I think if I were working in Albuquerque I would live in Albuquerque, get to know the city, see if I like it, and only then if I just couldn't contain the desire live in Santa Fe and commute. It's a great thing to know that Albuquerque and Santa Fe will have (or will have soon) the RailRunner. I wouldn't even consider driving on I-25 the distance between ABQ and SF every day, with the way gas prices are and knowing how dangerous that stretch of road is. And I'm not discounting the possibility that I may end up loving Albuquerque-- even more than Santa Fe perhaps. I'm sure that living in a tourist town day in day out is a different world than visiting on vacation. It's just that from the experiences I've had so far, Santa Fe is what has ignited the passion.
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Old 08-01-2008, 03:59 PM
 
Location: Metro Milwaukee, WI
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Vegas -

I will reply in a more general, direct, global sense to your question in a separate post later tonight, but there was a part of what you are indicating here that I really wanted to hit on, and I felt it deserves its own separate post:

Quote:
Originally Posted by vegaspilgrim View Post
Keep in mind though, that to most of my colleagues here who plan on working in LA, and some plan on going to NYC and Chicago, Denver is considered a small town. They probably consider me an under-achiever for thinking about working in Denver. These people complain there's nothing to do in San Diego-- a city of about 3 million people, even larger than Denver, about 4 times the size of Albuquerque and 30 times or so larger than Santa Fe. I'd be willing to bet the half the people in my class have never even heard of Albuquerque before, probably don't even know what state (or what country for that matter) it's in, and wouldn't even consider for a moment's notice living in a place "so small."
Here is the crux of why you are having such a dilemma with considering where you want to live.

Honestly, for most, choosing to relo to Albuquerque, Santa Fe, other towns in New Mexico, etc. - is pretty much the ANTI-attitude of the one you are describing above. Folks that *don't* care as much about being "hip" by living in a "huge, trendy city". Folks that appreciate the uniqueness and laid-back-ness that involves living in NM and not needing that extra $5000 on your paycheck to find fulfillment in your life. Folks that would rather sit quietly by themselves in a foothill of a mountain to take in the majestic quiet, beauty, and serenity than going to the most hip place of the week and dropping $100 to be seen.

See, I am an old fogey compared to you (in my young-30s), but hey, I am kind of a mid-level professional; I think I am not a complete professional disaster (have worked in pro sports, at a major university, etc.) but to me, I have always kind of given to cr*ps ultimately at the end of the day what my specific salary was, or what my specific job title was. I have always had the attitude that you know what, if God is gracious enough to me, I will be alive for what, 30, 40, 50 more quick, scant years...why kill myself with my job. My job is a means to live (spend time doing things I love to do, spend time with my family, etc.).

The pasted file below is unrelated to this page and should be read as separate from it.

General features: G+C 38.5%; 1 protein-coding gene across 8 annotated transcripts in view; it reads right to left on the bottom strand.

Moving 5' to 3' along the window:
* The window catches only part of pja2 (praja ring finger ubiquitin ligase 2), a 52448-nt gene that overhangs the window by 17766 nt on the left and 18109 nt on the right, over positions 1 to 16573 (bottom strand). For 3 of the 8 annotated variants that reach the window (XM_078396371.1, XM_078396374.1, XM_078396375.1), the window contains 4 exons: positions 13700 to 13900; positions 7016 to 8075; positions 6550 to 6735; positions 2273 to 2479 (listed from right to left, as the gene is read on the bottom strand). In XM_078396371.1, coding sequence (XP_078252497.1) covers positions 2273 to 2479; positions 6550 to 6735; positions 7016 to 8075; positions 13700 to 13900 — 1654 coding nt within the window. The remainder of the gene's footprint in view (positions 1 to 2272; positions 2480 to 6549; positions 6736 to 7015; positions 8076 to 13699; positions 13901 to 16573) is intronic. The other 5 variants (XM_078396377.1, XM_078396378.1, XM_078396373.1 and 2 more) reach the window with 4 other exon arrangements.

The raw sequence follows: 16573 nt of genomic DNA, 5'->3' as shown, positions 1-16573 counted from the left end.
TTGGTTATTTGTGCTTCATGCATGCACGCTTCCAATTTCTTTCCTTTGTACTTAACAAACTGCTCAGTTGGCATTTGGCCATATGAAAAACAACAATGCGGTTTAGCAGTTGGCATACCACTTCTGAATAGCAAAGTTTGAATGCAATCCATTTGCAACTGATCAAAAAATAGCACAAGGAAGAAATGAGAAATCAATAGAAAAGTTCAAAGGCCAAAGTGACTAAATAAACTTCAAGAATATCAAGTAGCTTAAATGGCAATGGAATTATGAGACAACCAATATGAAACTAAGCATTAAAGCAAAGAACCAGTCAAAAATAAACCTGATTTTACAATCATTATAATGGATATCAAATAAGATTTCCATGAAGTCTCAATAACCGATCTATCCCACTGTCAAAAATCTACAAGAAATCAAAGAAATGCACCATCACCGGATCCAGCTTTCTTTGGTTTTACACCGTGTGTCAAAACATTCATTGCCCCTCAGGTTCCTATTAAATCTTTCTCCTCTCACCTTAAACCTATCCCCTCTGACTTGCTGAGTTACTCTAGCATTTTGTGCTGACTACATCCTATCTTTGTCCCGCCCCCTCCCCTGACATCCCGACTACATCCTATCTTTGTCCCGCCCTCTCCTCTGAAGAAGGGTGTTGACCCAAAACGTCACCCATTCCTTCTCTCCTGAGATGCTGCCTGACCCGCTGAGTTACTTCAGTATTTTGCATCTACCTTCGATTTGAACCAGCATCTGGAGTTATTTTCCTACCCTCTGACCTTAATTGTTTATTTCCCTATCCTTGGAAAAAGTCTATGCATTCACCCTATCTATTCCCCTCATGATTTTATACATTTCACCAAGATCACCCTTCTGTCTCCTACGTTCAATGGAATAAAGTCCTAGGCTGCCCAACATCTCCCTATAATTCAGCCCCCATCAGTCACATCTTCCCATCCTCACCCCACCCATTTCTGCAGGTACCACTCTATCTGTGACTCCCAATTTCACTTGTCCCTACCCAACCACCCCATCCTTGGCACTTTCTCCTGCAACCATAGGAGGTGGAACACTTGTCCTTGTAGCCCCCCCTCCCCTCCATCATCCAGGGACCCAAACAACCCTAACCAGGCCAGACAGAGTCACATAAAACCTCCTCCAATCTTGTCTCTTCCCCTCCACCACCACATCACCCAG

So for me and my interests, ABQ was a perfect type of town. Sure, I am sure I could eek out a few more thousands of dollars in salary living in a bigger city market, and sure, if I took a more stressful, more hours-intensive job, I assuredly could make an even higher salary. But to me, I am just big on the quality of life of a smaller sized city like ABQ - rarely have to sit in traffic, rarely have that overly-materialistic, cutthroat stressful lifestyle to contend with, can actually afford a nice house with (gasp!) a backyard, etc.

I truly, honestly, in my heart of heart burn with anger when I hear people talk about a Denver "being a small town with nothing to do" or Milwaukee or Albuquerque. That is one of the most uninformed, naive, ignorant and frankly unintelligent things I think someone could say. Some probably don't know better, but so many I really, truly think say it because to them - like being seen at a hip club or working for X company at X salary to afford their fast trendy new car - is just for attention and a show. They are trying to fit a current day societal "do this to be hip" lifestyle, and whatever.

The next time someone says something to you so absolutely amazingly absurd like "there is nothing to do in little San Diego", start to grill them to give you specifics. Seriously. I mean honestly, what in the hell couldn't you do in a San Diego that could go do in LA or Chicago? Now, of course there'll be regional specifics (if you like x-country skiing, of course, you could do that in Chicago but not SD)...but I am talking things *due to the size* that you would be missing out on.

Sure, huge city X might have particular museums or whatever that the slightly smaller city doesn't have (although I would be my bottom dollar that the smaller city has some damn decent alternatives of their own), but honestly, how often are you going to do stuff like that? Chicago my have 3,000 good Greek restaurants and SD only 100 good ones (and ABQ only 4), but again, how many Greek restaurants are you going to eat at realistically every week?

I guess my point is - look, if people really, honestly really prefer living in a city of 8-million or 15-million, fine, whatever. That's their prerogative. But it is purely ridiculous to act like a city of 3-million metro or 1.5-million metro or 800K metro leaves one with "nothing to do."

And it is purely ridiculous and ignorant to see the quality of life virtues that living in a smaller big city offer. Less stress. Much less time of life wasted by sitting in traffic or waiting to catch the next train. More affordable cost of living. More access. Easier airports.